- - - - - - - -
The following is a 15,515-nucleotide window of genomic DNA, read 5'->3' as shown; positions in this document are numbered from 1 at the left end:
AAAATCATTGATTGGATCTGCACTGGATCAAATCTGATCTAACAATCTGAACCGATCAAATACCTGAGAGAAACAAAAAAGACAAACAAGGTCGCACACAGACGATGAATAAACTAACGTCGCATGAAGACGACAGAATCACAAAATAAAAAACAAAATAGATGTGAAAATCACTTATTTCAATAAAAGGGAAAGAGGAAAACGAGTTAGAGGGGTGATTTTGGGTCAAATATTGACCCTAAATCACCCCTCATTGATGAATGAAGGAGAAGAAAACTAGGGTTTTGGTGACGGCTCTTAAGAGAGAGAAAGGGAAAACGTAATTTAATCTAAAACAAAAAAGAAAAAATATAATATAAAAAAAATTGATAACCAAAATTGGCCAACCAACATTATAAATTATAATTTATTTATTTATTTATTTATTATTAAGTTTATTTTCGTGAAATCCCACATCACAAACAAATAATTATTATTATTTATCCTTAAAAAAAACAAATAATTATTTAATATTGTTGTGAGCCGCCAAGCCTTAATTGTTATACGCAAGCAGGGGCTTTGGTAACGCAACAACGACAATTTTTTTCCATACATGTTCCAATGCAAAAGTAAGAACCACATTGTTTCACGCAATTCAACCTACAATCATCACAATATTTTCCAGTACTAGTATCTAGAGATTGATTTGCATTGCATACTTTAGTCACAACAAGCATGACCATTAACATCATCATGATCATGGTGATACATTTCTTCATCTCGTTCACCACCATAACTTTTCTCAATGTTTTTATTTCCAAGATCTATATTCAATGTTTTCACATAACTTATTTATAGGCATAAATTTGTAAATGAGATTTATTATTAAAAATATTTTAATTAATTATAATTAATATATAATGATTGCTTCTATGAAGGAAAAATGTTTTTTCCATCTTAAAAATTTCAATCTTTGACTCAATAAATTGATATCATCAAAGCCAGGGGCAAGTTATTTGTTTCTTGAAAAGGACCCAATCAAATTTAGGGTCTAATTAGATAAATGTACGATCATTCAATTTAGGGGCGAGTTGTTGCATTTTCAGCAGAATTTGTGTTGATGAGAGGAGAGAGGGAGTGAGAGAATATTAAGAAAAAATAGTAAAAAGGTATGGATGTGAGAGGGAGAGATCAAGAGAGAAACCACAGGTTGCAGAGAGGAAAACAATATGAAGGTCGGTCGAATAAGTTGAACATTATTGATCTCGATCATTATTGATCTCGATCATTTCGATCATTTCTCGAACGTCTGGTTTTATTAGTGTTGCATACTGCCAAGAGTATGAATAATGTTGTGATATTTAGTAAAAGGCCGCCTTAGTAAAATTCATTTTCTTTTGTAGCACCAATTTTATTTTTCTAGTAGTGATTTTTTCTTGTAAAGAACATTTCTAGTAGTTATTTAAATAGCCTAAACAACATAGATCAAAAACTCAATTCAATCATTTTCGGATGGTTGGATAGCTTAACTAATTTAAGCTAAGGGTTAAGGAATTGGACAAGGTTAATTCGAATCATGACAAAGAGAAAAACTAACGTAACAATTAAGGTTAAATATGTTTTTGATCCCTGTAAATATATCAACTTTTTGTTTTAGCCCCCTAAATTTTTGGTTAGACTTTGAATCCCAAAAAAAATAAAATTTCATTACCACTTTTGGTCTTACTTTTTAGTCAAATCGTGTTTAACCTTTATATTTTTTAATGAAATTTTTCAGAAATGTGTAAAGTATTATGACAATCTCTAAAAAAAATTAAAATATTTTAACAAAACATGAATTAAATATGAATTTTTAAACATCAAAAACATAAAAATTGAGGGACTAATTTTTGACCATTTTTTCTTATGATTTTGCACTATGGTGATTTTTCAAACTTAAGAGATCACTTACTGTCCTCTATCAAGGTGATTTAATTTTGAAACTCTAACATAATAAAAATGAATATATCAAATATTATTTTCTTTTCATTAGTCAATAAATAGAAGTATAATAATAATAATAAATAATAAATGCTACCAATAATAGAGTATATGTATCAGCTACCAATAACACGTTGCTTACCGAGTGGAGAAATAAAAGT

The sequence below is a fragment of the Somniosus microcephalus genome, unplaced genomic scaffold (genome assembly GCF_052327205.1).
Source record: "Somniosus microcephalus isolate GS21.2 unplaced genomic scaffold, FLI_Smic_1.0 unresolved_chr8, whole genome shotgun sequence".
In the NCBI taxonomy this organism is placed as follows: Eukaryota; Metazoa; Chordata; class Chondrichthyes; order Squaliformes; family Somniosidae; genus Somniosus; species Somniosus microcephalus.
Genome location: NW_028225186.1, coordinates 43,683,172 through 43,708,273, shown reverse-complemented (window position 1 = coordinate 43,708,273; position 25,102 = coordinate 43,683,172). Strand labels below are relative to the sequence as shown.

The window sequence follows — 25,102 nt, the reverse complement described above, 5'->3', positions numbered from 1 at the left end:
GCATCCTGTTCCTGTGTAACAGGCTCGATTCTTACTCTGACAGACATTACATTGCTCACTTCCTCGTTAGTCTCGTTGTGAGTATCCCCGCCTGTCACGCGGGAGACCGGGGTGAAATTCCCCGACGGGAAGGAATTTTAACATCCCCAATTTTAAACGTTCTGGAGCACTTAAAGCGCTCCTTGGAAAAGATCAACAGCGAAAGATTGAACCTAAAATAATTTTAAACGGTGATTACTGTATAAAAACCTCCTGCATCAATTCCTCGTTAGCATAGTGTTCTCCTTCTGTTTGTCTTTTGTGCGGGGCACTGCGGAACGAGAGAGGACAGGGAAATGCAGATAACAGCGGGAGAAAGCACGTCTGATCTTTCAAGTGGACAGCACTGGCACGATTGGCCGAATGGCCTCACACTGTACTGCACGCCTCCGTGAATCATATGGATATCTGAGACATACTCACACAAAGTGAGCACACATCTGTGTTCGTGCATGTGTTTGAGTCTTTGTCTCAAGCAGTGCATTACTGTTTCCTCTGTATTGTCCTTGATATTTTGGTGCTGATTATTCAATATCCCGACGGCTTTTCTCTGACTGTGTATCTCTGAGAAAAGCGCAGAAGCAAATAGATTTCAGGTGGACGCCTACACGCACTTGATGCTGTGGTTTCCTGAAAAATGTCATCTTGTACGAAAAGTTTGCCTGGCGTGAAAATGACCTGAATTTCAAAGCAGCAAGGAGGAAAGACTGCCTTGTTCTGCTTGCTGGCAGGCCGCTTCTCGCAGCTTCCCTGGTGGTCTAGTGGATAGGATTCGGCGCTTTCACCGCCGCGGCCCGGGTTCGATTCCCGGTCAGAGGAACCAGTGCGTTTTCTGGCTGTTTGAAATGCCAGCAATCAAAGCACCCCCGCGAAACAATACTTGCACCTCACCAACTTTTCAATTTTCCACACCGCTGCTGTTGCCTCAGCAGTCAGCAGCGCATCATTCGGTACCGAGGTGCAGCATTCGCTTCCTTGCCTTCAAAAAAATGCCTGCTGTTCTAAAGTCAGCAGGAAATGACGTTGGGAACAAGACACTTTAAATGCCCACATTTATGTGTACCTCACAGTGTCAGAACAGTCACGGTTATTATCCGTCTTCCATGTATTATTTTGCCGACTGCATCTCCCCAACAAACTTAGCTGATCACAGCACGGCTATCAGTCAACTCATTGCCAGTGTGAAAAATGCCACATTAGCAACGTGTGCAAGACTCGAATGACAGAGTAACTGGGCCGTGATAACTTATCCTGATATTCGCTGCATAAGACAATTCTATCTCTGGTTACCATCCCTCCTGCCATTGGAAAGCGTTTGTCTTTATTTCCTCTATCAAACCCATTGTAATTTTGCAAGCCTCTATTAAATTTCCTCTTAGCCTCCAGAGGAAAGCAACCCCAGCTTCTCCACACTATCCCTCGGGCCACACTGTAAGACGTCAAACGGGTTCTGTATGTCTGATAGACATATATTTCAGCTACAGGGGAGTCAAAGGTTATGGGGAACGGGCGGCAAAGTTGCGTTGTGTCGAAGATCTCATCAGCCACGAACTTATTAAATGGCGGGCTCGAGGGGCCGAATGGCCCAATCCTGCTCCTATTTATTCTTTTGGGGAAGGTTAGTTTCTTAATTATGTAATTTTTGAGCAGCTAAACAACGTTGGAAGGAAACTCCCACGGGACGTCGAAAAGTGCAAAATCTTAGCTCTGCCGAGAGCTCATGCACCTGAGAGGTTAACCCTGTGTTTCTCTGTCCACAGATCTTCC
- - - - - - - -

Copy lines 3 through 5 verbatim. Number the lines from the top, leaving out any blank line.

The sequence below is a fragment of the Somniosus microcephalus genome, unplaced genomic scaffold (genome assembly GCF_052327205.1).
Source record: "Somniosus microcephalus isolate GS21.2 unplaced genomic scaffold, FLI_Smic_1.0 unresolved_chr8, whole genome shotgun sequence".
In the NCBI taxonomy this organism is placed as follows: Eukaryota; Metazoa; Chordata; class Chondrichthyes; order Squaliformes; family Somniosidae; genus Somniosus; species Somniosus microcephalus.